People often refer to the 1960s as the greatest decade for pop music, and in many ways, it was. There was a definite magic in the way many chart topping bands complemented emphatic, upbeat melodies and lyrics with explosively fun orchestration (which usually consisted of many instruments, including horns, woodwinds, strings, and keys). Unfortunately, these days, this style is rarely captured, but there are still a few bands out there that excel at channeling such a beloved retro sound. On their sophomore LP, Grand Hotel, The Explorers Club succeeds at capturing these elements so well, you’d swear it was a lost record from the era. It’s wonderful.
A sextet from Charleston, The Explorers Club hopes that Grand Hotel will “take listeners back in time to a period when radio was laden with songs by Burt Bacharach, Herb Alpert and the Tijuana Brass, and pop mainstays like The Grass Roots.” The follow-up to Freedom Wind, Grand Hotel was mixed by Mark Linett (who also mixed the recent boxset of The Beach Boys’ magnum opus, SMiLE), and the record is filled with classic 60s harmonies. While the songwriting may be a bit too light and “flowery” for some (although, given its intentions, this is quite appropriate), there’s no denying how catchy and joyful this record is.
After “Acapulco (Sunrise)” opens the album as a brief instrumental inspired by surf music, “Run Run Run” enters the scene with a brilliant horn transition. As energetic as it is enticing, it pulls the listener in instantly with its memorable hooks and lovely production (complete with harmonies, horns, and strings). It’s perfectly reminiscent of classic 60s bands like The Turtles and The Buckinghams. Elsewhere, “Anticipation” incorporates more aggressive keys and guitars, making it feel a bit like a The Guess Who track with the orchestration of Jim Webb. “Grand Hotel” serves as a sort of brief intermission, and while its slightly sorrowful melody brings to mind the affective closing credits of a television show, its grandiose flow and historical timbres make it instantly pleasing. The way it segues into the next track (“Go for You”) is great, too.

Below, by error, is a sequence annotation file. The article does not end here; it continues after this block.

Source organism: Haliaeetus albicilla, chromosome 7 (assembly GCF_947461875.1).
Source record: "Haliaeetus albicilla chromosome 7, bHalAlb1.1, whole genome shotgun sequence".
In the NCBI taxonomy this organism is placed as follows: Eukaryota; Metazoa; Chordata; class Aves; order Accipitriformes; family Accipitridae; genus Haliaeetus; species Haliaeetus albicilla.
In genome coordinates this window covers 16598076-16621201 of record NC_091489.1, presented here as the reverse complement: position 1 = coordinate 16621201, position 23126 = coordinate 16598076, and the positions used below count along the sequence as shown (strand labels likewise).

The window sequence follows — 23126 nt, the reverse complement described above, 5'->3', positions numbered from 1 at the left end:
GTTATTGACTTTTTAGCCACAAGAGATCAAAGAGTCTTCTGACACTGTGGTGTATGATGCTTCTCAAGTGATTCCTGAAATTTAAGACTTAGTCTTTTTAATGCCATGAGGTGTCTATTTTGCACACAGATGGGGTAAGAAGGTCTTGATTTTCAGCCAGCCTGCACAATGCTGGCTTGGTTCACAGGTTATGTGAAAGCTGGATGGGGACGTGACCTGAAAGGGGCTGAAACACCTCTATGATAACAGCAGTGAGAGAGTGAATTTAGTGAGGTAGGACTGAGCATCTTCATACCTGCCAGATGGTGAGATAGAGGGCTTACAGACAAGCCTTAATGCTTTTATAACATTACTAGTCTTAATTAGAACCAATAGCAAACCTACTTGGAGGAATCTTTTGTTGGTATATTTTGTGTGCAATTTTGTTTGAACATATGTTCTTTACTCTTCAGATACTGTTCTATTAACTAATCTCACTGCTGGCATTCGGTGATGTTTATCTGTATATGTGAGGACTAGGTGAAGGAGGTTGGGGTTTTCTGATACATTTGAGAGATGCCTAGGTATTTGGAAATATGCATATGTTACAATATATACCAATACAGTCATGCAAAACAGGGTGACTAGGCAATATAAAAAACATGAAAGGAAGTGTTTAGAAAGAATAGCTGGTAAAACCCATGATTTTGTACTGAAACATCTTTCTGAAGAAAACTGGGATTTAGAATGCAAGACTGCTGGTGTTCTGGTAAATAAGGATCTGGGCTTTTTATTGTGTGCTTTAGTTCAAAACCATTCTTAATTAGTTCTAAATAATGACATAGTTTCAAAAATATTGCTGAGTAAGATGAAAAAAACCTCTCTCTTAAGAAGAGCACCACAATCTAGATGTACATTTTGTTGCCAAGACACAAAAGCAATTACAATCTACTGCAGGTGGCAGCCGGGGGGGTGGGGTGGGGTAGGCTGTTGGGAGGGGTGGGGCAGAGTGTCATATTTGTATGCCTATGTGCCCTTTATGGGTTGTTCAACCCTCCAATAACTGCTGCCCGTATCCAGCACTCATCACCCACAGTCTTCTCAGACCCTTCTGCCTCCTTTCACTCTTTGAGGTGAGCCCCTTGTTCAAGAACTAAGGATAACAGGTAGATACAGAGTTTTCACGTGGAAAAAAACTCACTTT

The latter half of the record includes more poignant songwriting. Tracks like “It’s No Use,” “Sweet Delights,” and especially “It’s You” recall the ballads from the earliest Todd Rundgren albums. Of course, “Acapulco (Sunset)” gives Grand Hotel a superb sense of conceptual continuity, and “Summer Days, Summer Nights” arguably features the album’s greatest harmonies (inspired by Brian Wilson, no doubt). “Open the Door” closes the album with a blissful mixture of everything The Explorers Club has to offer, leaving the listener wanting more.
Grand Hotel is remarkable not just as a present day artistic piece, but also as homage to what many people consider the greatest music ever made. It’s incredible how perfected each element—from the instrumentation to the timbres to the melodies and harmonies—is. One must also respect the band for daring to go against the trends of the current music scene in order to craft what they wanted to hear. Grand Hotel may not appeal to those who know nothing of its influences, but for anyone who can appreciate its scope and ambition (as well as any nostalgic “baby boomers”), it’s a true gem.